On this Monday night, Chester’s Botanist is doing solid trade, including a party of around 30 people at two long tables. I can see why. The menu has something for everyone, even the ones dragged here against their will. There are pasta dishes and burgers, there’s a bit of Japanese, a salad or two. And famous hanging kebabs. Is it all dreadful? No, it isn’t. Gambas pil pil for £9.50 is as good as any I’ve ever had, the prawns squeakily fresh, the hot chilli and garlic oil endlessly moppable with the thick wedges of grilled bread. Curls of calamari are tender. A large fillet of skin-on sea bass is expertly cooked. And the service is a true joy.
Our young waiter, Charlie, handles our every question with grace and humour, even as she has to list all the things that aren’t available. There are, deep breath, no chicken wings, no beef burgers, no steaks, no scotch eggs. Sadly, you can’t order the giant chicken piri piri kebab, or the sharing kebab. We order the prawn cocktail with “a Botanist twist”. We never find out what that twist might be. She returns to tell us that, too, is off.
It’s genuinely annoying to say that so much of what we do get to try really is underwhelming. The kitchen is as devoted to sweet chilli sauce as any gospel singer is to Jesus. That belly pork kebab is meant to come with bang bang sauce. Instead, it comes with sweet chilli sauce. It makes dense, dry cold meat taste mostly of sugar. The calamari comes with crème fraîche under a lake of sweet chilli sauce, which makes the marsh of dairy look like it’s suppurating. The chips come with sweet chilli sauce, as do the chicken wings, the chicken kebab and the crispy halloumi kebab.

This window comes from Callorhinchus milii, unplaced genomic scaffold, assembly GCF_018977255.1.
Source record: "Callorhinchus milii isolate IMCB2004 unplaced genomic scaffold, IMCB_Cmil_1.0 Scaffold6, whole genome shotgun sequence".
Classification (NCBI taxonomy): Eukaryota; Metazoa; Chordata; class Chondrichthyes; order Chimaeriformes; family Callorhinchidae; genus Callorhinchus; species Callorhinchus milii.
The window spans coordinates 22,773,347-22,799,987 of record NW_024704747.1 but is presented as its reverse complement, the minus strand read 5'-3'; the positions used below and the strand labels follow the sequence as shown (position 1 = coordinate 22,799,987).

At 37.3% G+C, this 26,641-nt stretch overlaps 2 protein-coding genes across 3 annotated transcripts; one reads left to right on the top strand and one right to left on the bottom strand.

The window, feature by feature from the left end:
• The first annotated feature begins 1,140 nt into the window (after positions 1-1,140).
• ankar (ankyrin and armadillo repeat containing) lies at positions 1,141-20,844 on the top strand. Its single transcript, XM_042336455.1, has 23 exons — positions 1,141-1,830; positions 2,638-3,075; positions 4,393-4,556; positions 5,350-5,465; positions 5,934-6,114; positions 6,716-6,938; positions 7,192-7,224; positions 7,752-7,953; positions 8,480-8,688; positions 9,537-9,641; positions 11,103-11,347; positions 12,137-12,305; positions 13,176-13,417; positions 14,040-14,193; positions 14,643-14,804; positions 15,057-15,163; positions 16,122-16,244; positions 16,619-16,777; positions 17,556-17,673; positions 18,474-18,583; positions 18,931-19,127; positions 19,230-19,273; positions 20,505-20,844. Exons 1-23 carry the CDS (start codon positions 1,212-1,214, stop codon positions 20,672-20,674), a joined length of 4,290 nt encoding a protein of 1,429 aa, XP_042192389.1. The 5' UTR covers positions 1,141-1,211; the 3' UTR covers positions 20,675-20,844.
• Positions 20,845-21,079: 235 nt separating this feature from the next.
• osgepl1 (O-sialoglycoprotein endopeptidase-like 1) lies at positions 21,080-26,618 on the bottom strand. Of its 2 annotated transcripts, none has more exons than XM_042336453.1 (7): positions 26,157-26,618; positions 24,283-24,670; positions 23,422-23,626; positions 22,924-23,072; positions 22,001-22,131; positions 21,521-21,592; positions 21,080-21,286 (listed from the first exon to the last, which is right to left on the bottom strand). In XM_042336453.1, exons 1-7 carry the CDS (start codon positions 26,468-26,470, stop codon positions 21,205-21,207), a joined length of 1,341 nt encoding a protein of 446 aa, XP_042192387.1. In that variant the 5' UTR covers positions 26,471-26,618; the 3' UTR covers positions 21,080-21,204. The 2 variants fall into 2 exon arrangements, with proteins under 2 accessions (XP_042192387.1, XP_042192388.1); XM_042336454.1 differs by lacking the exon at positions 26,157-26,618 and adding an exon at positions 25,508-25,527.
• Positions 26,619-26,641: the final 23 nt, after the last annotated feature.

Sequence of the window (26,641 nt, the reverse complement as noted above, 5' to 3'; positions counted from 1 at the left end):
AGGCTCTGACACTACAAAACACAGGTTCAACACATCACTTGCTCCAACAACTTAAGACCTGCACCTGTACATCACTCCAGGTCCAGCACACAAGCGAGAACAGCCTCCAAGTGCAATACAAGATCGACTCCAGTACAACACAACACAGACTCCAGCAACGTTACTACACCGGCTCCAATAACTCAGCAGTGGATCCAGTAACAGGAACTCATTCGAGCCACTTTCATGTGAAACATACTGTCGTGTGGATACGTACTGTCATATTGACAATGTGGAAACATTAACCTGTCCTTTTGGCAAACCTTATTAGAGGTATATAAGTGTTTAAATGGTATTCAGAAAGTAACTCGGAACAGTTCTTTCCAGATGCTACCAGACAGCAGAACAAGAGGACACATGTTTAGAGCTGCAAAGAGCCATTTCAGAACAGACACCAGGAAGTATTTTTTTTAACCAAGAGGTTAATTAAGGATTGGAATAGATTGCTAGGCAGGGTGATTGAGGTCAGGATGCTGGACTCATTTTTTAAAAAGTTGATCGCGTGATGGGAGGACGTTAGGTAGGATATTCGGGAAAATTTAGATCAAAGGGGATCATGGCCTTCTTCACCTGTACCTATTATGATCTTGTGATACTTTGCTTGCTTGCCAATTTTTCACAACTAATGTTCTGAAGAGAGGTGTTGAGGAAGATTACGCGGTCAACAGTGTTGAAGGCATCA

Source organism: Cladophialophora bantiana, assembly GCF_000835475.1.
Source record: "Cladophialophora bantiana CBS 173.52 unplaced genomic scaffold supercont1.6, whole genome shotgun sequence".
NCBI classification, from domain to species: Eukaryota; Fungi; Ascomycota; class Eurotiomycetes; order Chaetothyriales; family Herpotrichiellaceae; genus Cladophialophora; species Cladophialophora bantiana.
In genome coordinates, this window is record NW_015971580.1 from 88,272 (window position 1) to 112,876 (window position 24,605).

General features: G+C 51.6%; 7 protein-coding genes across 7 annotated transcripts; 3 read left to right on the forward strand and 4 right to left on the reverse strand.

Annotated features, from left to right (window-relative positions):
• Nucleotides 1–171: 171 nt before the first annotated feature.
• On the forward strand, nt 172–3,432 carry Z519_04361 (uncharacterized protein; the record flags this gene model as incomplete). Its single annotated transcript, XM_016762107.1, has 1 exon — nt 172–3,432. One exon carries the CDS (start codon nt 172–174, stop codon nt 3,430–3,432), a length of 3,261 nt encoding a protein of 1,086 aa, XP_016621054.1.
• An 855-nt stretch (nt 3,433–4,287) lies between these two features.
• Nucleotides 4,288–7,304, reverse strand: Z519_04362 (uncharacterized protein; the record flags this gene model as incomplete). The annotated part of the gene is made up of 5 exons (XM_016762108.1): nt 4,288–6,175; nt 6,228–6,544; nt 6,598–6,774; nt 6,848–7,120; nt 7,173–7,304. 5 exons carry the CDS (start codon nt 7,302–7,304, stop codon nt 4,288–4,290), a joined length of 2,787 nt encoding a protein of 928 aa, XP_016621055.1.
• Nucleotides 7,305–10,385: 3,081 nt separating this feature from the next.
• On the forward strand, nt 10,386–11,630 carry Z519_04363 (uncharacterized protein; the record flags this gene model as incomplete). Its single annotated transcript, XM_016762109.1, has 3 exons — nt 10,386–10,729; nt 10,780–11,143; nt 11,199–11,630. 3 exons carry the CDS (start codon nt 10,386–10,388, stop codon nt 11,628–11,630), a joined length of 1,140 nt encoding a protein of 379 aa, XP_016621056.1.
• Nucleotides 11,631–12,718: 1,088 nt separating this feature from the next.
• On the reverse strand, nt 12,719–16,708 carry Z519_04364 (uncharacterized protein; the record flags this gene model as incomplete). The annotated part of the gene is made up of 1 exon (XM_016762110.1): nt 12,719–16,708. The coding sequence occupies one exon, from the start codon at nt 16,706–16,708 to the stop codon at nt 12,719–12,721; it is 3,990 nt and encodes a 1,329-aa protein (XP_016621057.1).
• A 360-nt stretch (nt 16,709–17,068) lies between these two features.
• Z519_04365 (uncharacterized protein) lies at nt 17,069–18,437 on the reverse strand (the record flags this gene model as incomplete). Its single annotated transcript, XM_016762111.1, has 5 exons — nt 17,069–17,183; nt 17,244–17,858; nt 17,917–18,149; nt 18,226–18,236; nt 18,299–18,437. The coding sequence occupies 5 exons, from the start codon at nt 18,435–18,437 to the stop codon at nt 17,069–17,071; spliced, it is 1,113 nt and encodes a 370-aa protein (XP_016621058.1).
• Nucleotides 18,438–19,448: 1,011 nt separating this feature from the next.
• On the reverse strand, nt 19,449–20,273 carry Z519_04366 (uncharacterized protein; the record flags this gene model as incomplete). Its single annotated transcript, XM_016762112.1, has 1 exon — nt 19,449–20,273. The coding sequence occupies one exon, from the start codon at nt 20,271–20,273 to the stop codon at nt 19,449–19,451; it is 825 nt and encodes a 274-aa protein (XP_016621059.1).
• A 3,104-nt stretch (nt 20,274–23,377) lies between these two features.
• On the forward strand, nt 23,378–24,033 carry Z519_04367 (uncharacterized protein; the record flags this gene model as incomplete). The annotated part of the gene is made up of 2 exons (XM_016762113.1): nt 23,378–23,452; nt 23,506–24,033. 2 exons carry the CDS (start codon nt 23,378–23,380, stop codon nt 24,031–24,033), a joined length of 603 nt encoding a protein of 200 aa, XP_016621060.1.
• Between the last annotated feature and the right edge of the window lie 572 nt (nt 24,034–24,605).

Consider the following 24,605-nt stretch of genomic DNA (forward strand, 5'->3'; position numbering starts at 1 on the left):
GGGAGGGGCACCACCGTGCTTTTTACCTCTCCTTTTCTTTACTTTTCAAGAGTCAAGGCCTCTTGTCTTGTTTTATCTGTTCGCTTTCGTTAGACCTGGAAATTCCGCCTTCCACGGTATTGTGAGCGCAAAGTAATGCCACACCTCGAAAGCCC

The lovely sea bass fillet slouches over unlovely, undressed rocket leaves and desiccated half new potatoes. There’s a smear of something orange underneath, which the menu says is Romesco sauce. I’ll let the Spanish foreign ministry deal with that one. Wine is delivered in a waterlogged ice bucket, the glasses upended in it so they arrive wet. The ice bucket cannot disguise the fact that the bottle is warm, having just come off a shelf. We request ice cubes.
Tragically, the dessert trowel has gone. No matter. There’s a new menu section dedicated to their “famous cookie dough”, which isn’t dough because it comes in a scorching cast-iron pan and is therefore half-cooked and weirdly grainy. You can have it many ways including as “Pornstar cookie dough”, with white chocolate and vodka passion fruit curd. I’m sure porn stars talk of nothing else. Or for £13.95, you can have the sharing cookie dough. Half a vertical birdcage arrives. At the bottom is the skillet of weird dough under insipid chocolate sauce. Above is a plate of cheap, shop-bought marshmallows on sticks, alongside more of that crap chocolate sauce. Above that are scoops of a passable vanilla ice-cream alongside a plant pot filled with what’s called Biscoff crumb, but which tastes mostly of crushed digestives.